Effect of Dacarbazine Chemotherapy in Well-Differentiated Neuroendocrine Tumors Abstract #534

Introduction: Despite encouraging results of streptozocin combinations in patients with metastatic endocrine pancreatic tumors, this treatment modality consists of a five-day cycle and can cause renal insufficiency. Dacarbazine (DTIC) (650mg/m2 every four weeks) can easily be applied in an outpatient setting, but data on efficacy are limited.
Aim(s): Analysis of the efficacy of chemotherapy with DTIC in patients with histologically proven progressive metastasized neuroendocrine tumors (NET).
Materials and methods: Forty-four pts (24 males, 20 females) were enrolled in this open trial. Primary tumor localization was midgut in three, hindgut in one, bronchus in four, stomach in one, pancreas in 32 and unknown in three patients, respectively. The median age was 58 years (range 28-75). Seven courses of DTIC were administered in median (range 1-43).
Conference: 9th Annual ENETS Conference (2012)
Category: Clinical
Presenting Author: Dr. Daniela Müller

To read results and conclusion, please login ...

Further abstracts you may be interested in

#36 A monocentric analysis of patients with pulmonary neuroendocrine tumors over 15 years: long term survival and life quality dependent from histological subtypes and surgical management
Introduction: Pulmonary neuroendocrine tumors substantially differ from epithelial tumors in terms of tumor biology and prognosis. In specialized interdisciplinary centers, a broad therapeutical armentarium can be used to achieve optimal treatment.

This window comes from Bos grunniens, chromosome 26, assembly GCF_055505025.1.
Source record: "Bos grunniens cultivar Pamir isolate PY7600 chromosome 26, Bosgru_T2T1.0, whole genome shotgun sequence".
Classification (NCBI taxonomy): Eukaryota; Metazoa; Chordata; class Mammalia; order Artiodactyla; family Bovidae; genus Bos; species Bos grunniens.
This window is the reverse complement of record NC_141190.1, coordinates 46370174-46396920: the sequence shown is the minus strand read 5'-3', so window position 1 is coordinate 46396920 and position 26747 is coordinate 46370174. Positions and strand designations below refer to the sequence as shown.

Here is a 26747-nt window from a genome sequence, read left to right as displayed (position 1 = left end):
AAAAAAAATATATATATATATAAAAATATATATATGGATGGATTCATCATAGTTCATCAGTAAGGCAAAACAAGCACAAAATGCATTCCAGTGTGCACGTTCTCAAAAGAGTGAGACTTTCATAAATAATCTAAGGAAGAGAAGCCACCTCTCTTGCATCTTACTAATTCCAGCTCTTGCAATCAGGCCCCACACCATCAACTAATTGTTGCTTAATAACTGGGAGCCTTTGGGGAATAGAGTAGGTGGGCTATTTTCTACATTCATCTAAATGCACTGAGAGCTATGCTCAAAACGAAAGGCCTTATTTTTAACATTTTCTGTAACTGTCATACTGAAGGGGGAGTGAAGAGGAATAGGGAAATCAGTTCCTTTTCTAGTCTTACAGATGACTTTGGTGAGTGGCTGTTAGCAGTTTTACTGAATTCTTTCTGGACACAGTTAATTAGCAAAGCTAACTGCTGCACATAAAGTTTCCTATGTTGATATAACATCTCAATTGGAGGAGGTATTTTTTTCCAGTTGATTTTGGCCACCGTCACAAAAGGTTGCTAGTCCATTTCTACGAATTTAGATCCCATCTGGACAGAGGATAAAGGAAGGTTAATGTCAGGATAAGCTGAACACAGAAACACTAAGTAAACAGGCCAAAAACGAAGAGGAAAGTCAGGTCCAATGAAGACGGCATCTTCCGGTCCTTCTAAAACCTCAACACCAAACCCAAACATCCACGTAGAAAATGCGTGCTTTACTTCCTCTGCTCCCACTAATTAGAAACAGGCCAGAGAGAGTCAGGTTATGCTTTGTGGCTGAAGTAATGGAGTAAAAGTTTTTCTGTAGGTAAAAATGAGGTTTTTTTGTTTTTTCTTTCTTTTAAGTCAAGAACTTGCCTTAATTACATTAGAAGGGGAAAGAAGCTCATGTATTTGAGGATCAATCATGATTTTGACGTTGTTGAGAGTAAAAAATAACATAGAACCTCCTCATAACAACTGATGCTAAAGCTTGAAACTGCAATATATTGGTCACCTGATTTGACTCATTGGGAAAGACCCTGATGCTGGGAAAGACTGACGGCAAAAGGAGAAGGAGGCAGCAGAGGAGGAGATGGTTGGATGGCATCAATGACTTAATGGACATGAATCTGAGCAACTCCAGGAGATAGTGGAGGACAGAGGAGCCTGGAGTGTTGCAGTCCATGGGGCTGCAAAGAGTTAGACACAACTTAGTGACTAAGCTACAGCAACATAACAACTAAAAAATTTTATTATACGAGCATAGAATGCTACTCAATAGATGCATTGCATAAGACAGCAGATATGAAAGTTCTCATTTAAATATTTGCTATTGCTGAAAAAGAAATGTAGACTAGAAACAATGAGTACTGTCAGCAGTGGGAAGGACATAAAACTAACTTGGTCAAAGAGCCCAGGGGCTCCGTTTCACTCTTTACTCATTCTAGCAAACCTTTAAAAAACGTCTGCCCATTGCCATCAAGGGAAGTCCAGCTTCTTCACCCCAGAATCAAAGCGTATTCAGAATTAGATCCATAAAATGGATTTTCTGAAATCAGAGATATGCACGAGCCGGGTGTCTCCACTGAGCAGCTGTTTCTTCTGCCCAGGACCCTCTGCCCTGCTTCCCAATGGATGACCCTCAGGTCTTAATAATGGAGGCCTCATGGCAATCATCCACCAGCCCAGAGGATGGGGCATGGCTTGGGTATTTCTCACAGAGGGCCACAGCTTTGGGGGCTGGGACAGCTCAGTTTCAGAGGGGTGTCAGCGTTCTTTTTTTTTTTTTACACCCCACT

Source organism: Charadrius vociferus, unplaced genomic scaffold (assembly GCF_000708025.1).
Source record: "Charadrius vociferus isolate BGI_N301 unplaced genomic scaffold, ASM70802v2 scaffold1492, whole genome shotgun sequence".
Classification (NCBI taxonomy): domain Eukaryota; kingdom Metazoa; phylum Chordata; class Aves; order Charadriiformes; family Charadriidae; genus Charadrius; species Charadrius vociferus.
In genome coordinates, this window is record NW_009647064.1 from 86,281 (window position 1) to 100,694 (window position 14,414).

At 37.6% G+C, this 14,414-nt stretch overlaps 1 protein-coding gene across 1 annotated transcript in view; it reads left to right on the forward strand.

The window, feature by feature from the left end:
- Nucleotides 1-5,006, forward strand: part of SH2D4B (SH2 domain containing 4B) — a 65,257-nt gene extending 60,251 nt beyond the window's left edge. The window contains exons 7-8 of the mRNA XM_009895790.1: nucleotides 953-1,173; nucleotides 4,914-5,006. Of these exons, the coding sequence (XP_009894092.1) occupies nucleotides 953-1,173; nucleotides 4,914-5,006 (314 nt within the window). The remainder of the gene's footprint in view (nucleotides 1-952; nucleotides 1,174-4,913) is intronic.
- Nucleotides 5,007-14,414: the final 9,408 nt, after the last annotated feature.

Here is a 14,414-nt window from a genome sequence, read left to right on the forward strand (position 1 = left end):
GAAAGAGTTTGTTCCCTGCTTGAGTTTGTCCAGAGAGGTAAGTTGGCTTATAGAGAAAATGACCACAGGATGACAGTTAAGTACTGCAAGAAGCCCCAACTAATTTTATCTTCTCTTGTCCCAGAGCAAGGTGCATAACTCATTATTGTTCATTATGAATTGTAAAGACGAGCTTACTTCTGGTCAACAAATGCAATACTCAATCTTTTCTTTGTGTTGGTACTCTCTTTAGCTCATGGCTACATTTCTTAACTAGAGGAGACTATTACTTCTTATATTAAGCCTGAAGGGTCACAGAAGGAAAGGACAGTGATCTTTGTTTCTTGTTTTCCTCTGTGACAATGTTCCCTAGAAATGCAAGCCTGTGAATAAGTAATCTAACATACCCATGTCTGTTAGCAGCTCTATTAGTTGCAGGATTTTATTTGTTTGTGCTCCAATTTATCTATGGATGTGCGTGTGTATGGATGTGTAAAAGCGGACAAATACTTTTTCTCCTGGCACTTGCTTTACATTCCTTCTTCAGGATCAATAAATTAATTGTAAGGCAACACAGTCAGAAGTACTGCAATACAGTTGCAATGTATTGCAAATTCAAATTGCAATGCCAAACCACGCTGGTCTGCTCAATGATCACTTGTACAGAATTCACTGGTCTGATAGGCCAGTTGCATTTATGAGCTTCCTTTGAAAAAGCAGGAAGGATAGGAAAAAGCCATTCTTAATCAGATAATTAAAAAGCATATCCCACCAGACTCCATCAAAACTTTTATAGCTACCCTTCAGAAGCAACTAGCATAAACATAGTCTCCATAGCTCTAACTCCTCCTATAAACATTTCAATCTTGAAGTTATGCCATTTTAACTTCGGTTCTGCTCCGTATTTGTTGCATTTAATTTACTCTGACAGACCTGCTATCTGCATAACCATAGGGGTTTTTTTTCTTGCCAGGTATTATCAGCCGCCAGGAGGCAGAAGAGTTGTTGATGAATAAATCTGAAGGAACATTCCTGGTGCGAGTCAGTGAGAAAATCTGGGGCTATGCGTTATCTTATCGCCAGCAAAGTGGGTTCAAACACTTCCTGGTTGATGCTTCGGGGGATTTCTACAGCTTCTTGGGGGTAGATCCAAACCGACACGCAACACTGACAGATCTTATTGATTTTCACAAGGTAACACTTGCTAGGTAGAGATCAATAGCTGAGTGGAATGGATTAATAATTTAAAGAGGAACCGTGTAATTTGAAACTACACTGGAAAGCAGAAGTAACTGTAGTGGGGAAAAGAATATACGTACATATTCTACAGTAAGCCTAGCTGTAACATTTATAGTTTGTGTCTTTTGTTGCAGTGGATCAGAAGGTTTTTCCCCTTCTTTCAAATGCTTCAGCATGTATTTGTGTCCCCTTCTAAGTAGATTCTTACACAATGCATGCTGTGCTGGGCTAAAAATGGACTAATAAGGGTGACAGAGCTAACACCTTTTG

Conference: 7th Annual ENETS Conference (2010)
Category: Clinical
Presenting Author: Prof. Johannes N Hoffmann
Authors: Zahn S, Hornung H, Schick K S, Winter H, ...
#90 The prognostic value of FDG-PET scan in neuroendocrine tumors: a retrospective analysis of 46 patients treated in one center
Introduction: Neuroendocrine tumors (NETs) are rare and generally indolent. For diagnostic purposes, the sensitivity of FDG-PET scan is known to be low in this setting, though when positive, its prognostic value is not well-defined in NET.
Conference: 7th Annual ENETS Conference (2010)
Category: Clinical
Presenting Author: Dr Ivan Borbath
#106 Gastroenteropancreatic neuroendocrine tumors: single institution clinicopathological study
Introduction: Neuroendocrine cells are widely distributed throughout the body, and neoplasms from these dispersed cells can arise at many sites. They are distinguished into two broad categories: 1) Tumors identified as small cell lung carcinomas with biology and natural history of a high-grade malignancy and characteristics of small cell undifferentiated or anaplastic appearance by light microscopy. The WHO categorizes these tumors as poorly-differentiated neuroendocrine carcinomas; 2) Well-defined neuroendocrine tumors (NETs) with variable, but most lyindolent biologic behavior and characteristic well-differentiated histologic features. The majority arise in the gastrointestinal tract and collectively they are referred as gastroenteropancreatic neuroendocrine tumors (GEP/NETs). They include carcinoid tumors, pancreatic islet cell tumors (gastrinoma, insulinoma, glucagonoma, VIPoma, somatostatinoma), paragangliomas, pheochromocytomas, and medullary thyroid carcinomas. The WHO classifies the GEP/NETs as well-differentiated NETs (carcinoid tumors) if they are noninvasive and have benign behavior or uncertain malignant potential. In contrast, GEP/NETs with characteristics of low-grade malignancy with invasion of the muscularis propria or beyond, or metastases, are characterized as well-differentiated neuroendocrine carcinomas (malignant carcinoids). Pancreatic islet cell tumors, whether functioning or not, are classified as well-differentiated NETs or well-differentiated neuroendocrine carcinomas, due to the (depending on) histologic characteristics. The WHO classification for gastroenteropancreatic NETs based on stage (ie size and presence of metastases) and grade (mitotic rate, perineural and lymphovascular invasion, Ki-67 proliferative index) categorizes them as well-differentiated NETs, e.g., carcinoid tumors, or as well-differentiated neuroendocrine carcinomas.